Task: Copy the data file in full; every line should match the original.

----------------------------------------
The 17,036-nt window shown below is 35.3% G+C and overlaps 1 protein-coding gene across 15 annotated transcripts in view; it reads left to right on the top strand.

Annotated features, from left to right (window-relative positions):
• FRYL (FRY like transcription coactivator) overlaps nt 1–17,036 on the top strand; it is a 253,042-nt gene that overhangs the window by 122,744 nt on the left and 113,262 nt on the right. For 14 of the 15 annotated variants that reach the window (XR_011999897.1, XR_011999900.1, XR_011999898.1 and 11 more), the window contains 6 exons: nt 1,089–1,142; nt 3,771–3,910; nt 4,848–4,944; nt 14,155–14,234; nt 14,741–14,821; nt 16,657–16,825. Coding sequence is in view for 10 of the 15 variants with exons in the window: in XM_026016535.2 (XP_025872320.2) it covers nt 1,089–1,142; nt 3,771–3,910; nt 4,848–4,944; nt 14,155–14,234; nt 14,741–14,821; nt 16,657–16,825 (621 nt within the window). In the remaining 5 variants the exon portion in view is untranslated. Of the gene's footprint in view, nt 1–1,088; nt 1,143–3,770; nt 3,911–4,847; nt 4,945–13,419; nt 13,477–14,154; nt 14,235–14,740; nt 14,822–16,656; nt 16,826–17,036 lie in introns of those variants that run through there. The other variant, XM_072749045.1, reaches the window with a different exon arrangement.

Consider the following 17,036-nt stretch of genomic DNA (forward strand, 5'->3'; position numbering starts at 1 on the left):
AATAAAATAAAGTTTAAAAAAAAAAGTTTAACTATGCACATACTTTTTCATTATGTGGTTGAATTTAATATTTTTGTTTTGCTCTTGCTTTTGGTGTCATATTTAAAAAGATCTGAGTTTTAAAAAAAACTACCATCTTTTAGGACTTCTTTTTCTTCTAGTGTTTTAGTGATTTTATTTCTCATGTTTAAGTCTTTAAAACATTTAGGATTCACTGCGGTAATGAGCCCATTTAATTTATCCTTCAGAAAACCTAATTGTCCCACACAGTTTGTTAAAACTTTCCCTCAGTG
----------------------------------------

The 17,036-nt window shown below is 35.3% G+C and overlaps 1 protein-coding gene across 15 annotated transcripts in view; it reads left to right on the top strand.

Annotated features, from left to right (window-relative positions):
• FRYL (FRY like transcription coactivator) overlaps nt 1–17,036 on the top strand; it is a 253,042-nt gene that overhangs the window by 122,744 nt on the left and 113,262 nt on the right. For 14 of the 15 annotated variants that reach the window (XR_011999897.1, XR_011999900.1, XR_011999898.1 and 11 more), the window contains 6 exons: nt 1,089–1,142; nt 3,771–3,910; nt 4,848–4,944; nt 14,155–14,234; nt 14,741–14,821; nt 16,657–16,825. Coding sequence is in view for 10 of the 15 variants with exons in the window: in XM_026016535.2 (XP_025872320.2) it covers nt 1,089–1,142; nt 3,771–3,910; nt 4,848–4,944; nt 14,155–14,234; nt 14,741–14,821; nt 16,657–16,825 (621 nt within the window). In the remaining 5 variants the exon portion in view is untranslated. Of the gene's footprint in view, nt 1–1,088; nt 1,143–3,770; nt 3,911–4,847; nt 4,945–13,419; nt 13,477–14,154; nt 14,235–14,740; nt 14,822–16,656; nt 16,826–17,036 lie in introns of those variants that run through there. The other variant, XM_072749045.1, reaches the window with a different exon arrangement.

Consider the following 17,036-nt stretch of genomic DNA (forward strand, 5'->3'; position numbering starts at 1 on the left):
AATAAAATAAAGTTTAAAAAAAAAAGTTTAACTATGCACATACTTTTTCATTATGTGGTTGAATTTAATATTTTTGTTTTGCTCTTGCTTTTGGTGTCATATTTAAAAAGATCTGAGTTTTAAAAAAAACTACCATCTTTTAGGACTTCTTTTTCTTCTAGTGTTTTAGTGATTTTATTTCTCATGTTTAAGTCTTTAAAACATTTAGGATTCACTGCGGTAATGAGCCCATTTAATTTATCCTTCAGAAAACCTAATTGTCCCACACAGTTTGTTAAAACTTTCCCTCAGTG